So justification, sanctification, and glorification are not themselves eternal life, but maybe it would be safe to say that they are aspects of eternal life. Justification is when we receive eternal life; sanctification is when we learn to live within eternal life; and glorification is when we fully experience eternal life.

August 3, 2014

Testimonies to Christ’s Sinlessness

Today we want to introduce you to, and give you a sample of another website just discovered: WayOfLife.org and the ministry of Way of Life Literature.  More information is shown at the bottom of today’s devotional.  Click the title to read at source, and then take a few minutes from there to look around the rest of the site. (Note: Scripture references are KJV, but if you are struggling with them, copy/paste the references into BibleHub, BibleStudyTools, or BibleGateway.)

Testimonies of Christ’s Sinlessness

Two thousand years ago a man walked this earth who was like no other man who. His birthplace was a stable in the tiny town of Bethlehem in Israel. He lived on this earth for about 33 years and was crucified by the Roman government as a criminal. He life was under the microscope of human observation. He did not live in secret. His ministry was public, and his every word and deed was examined by those who lived at that time. And the record of His life has been examined by the world ever since. No man has been as intensely examined as Jesus of Nazareth.

Before His death Jesus issued an amazing challenge that has never been answered, a challenge that only an insane or a sinless man could offer. He said, “Which of you convinceth me of sin” (John 8:46). The word “convince” means to bring an accusation that can be proven, a charge that can stand.

Though He was accused of wrongdoing by those who hated him, the accusations were blatant and obvious lies. The Roman governor himself said that Jesus was innocent of all charges. He wasn’t crucified because of any sin He had committed. He was crucified because of the jealously of false Jewish teachers and the idolatry of the Roman Empire with its Caesar worship. But far more than that, He was crucified because He came to “seek and to save that which was lost” (Luke 19:10). He came as the Son of God to make atonement for man’s sins so that men might be reconciled to God.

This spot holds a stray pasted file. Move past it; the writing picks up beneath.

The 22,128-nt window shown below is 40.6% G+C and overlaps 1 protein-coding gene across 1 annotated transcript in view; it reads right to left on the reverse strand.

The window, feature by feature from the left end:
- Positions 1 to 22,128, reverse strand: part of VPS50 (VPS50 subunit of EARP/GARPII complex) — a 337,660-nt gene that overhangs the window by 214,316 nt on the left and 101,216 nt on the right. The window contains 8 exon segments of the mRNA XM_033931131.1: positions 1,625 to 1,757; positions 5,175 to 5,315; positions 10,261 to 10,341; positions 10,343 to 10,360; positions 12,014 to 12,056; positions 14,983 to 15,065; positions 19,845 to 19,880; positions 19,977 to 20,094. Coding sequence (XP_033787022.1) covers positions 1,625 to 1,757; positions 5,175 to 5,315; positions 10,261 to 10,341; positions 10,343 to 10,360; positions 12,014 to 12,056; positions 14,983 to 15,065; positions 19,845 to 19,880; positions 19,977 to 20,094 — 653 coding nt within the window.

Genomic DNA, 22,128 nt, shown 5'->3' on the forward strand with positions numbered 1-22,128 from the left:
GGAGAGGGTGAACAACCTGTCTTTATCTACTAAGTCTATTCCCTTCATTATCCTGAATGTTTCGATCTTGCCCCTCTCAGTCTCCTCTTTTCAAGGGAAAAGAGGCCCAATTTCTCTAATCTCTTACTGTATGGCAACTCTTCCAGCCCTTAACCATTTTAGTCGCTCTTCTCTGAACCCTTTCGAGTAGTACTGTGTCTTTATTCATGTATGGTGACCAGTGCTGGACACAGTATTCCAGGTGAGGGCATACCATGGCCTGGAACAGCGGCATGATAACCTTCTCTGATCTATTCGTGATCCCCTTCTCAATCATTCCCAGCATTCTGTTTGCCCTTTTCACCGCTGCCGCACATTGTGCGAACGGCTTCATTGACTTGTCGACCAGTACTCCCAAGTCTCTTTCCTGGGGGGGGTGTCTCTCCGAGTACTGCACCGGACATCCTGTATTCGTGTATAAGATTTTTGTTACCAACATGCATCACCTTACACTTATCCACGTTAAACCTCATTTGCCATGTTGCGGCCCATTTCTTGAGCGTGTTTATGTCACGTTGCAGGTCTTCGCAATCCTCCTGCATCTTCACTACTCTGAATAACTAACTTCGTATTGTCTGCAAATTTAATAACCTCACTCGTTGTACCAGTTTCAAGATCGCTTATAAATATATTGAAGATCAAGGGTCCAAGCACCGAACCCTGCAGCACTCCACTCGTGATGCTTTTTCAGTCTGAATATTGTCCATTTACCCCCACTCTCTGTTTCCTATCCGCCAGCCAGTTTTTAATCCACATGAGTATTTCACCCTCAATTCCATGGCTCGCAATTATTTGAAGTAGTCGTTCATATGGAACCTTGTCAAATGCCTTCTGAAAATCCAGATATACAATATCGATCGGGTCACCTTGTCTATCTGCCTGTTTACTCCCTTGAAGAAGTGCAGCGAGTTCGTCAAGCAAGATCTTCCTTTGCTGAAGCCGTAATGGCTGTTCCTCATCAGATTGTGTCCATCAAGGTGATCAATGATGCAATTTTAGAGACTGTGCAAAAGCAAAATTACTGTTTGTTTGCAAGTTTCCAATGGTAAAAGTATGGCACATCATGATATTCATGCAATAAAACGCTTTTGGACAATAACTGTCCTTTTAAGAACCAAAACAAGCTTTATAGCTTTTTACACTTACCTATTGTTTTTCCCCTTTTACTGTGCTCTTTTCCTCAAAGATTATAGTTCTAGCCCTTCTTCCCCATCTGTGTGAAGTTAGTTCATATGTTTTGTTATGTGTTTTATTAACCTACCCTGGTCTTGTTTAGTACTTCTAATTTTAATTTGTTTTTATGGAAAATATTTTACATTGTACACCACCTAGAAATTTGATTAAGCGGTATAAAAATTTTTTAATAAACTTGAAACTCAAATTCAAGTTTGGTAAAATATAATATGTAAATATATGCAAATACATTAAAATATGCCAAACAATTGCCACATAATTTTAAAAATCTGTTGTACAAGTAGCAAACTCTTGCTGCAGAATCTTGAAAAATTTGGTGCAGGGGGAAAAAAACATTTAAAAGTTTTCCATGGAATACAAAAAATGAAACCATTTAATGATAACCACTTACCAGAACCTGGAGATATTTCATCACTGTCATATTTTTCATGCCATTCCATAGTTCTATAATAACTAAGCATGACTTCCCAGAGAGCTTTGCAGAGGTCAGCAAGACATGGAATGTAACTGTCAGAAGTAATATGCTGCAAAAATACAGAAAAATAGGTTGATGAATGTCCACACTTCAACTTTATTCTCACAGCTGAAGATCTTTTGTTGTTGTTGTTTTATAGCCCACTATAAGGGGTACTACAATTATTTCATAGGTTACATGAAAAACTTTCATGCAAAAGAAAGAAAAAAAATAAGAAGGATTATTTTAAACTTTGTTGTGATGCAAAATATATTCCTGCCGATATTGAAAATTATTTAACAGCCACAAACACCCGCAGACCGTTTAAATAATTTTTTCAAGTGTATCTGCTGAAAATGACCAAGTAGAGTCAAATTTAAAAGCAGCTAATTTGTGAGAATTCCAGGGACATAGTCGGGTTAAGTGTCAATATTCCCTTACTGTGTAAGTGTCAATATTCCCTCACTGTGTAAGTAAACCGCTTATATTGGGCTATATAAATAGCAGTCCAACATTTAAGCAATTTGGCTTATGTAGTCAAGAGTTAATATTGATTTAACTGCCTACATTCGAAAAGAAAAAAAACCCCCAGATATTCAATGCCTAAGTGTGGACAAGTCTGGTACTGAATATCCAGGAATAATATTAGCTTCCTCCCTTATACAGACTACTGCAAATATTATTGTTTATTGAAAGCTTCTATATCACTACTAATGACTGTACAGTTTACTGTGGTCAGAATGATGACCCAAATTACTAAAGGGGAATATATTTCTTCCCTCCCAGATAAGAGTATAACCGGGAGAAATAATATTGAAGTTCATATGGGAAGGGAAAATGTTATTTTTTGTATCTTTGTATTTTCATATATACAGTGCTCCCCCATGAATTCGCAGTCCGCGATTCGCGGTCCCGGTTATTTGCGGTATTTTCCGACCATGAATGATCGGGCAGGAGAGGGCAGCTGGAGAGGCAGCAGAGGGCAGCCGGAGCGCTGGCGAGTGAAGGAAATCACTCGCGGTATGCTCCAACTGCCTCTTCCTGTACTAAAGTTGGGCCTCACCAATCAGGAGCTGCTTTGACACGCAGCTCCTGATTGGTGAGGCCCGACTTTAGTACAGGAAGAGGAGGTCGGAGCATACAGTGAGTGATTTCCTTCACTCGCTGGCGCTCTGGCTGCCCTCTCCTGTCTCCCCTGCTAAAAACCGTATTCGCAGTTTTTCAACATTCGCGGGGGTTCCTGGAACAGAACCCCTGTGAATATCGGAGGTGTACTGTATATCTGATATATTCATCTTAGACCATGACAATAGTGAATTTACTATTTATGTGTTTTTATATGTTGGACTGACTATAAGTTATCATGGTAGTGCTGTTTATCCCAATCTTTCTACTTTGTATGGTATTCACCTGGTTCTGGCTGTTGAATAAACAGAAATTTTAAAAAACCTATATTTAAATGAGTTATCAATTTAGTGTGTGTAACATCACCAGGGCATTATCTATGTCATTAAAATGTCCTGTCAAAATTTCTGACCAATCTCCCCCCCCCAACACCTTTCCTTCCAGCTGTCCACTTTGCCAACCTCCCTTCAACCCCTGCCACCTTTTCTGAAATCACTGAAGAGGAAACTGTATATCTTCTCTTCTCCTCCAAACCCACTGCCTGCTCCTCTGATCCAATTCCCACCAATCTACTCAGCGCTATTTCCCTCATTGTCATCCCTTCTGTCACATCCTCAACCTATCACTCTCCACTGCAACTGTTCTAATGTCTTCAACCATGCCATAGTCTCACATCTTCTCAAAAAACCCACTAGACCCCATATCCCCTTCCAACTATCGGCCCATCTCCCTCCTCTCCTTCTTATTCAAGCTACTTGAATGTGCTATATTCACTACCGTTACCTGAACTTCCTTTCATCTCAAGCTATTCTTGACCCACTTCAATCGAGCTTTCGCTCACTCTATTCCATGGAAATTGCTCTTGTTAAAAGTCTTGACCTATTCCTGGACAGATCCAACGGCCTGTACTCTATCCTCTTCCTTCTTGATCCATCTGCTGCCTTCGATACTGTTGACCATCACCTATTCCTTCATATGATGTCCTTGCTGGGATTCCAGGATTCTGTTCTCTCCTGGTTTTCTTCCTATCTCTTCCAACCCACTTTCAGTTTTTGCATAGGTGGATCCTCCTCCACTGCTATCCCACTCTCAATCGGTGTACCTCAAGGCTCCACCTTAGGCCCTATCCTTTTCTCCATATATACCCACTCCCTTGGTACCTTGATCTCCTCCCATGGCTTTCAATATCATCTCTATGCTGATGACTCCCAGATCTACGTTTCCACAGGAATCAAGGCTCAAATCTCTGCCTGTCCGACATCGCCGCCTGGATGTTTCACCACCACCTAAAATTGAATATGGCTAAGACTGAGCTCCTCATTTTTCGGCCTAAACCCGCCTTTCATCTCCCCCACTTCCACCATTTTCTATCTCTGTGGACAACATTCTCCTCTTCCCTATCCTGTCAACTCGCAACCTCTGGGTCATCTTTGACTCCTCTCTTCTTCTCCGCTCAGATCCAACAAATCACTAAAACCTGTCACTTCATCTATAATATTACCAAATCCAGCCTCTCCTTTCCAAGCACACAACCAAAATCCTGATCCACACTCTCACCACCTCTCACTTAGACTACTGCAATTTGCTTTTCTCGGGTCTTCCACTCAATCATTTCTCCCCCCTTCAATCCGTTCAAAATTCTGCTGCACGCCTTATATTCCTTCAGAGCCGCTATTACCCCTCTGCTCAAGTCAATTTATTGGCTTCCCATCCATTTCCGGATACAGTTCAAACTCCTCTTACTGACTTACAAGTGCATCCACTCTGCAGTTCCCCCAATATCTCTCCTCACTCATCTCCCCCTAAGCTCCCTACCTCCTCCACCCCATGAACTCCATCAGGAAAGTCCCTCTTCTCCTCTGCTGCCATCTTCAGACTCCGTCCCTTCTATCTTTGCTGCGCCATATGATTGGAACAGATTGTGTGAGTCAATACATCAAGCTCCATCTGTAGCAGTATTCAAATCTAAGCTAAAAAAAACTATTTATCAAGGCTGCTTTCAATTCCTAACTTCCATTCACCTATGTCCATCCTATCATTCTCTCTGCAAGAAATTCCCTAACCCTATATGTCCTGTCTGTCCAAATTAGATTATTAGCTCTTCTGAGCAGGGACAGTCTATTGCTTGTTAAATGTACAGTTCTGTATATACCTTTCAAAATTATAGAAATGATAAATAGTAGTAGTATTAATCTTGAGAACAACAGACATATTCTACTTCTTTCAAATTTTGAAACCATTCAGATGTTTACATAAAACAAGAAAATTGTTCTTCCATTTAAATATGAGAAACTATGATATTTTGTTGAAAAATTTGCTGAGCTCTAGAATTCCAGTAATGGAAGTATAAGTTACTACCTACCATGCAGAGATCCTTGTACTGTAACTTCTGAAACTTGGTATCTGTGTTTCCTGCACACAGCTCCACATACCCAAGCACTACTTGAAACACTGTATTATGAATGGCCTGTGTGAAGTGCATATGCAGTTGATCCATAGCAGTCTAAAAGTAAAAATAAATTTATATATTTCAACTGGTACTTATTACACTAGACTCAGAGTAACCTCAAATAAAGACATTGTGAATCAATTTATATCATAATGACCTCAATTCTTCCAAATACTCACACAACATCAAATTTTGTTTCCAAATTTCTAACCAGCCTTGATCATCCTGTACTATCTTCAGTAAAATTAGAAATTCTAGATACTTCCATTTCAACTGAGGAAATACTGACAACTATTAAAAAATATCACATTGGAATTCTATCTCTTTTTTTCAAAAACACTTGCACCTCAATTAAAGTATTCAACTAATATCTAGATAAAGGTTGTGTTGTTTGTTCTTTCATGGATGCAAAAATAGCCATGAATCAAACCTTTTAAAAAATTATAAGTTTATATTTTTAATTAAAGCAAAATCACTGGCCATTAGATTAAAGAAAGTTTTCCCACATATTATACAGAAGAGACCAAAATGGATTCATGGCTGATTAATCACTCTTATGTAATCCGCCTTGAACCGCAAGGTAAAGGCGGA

The fact of Jesus’ sinlessness proves that He was the Son of God. Every man since Adam has been a sinner by nature, by thought, and by deed. Children don’t have to be taught how to sin. We don’t need schools to educate children in how to lie and cheat and dishonor their parents and disobey authority.

I believe that the Bible is the Word of God for many reasons, and one of those is that what it says rings true to what can be observed in life. The Bible says, for example, that “all have sinned and come short of the glory of God” (Romans 3:23). I can observe that in my own life, and I can see it everywhere in the world today and everywhere in human history.

Everywhere except in Jesus.

Following are some of the testimonies to Jesus’ sinlessness:

The testimony of PilatePilate saith unto him, What is truth? And when he had said this, he went out again unto the Jews, and saith unto them, I find in him no fault at all. (Joh 18:38). See also John 19:4, 6.When Pilate saw that he could prevail nothing, but that rather a tumult was made, he took water, and washed his hands before the multitude, saying, I am innocent of the blood of this just person: see ye to it. (Mt 27:24)

The testimony of Pilate’s wife

When he was set down on the judgment seat, his wife sent unto him, saying, Have thou nothing to do with that just man: for I have suffered many things this day in a dream because of him. (Mt 27:19)

The testimony of the thief on the cross

But the other answering rebuked him, saying, Dost not thou fear God, seeing thou art in the same condemnation? And we indeed justly; for we receive the due reward of our deeds: but this man hath done nothing amiss. (Lu 23:40-41)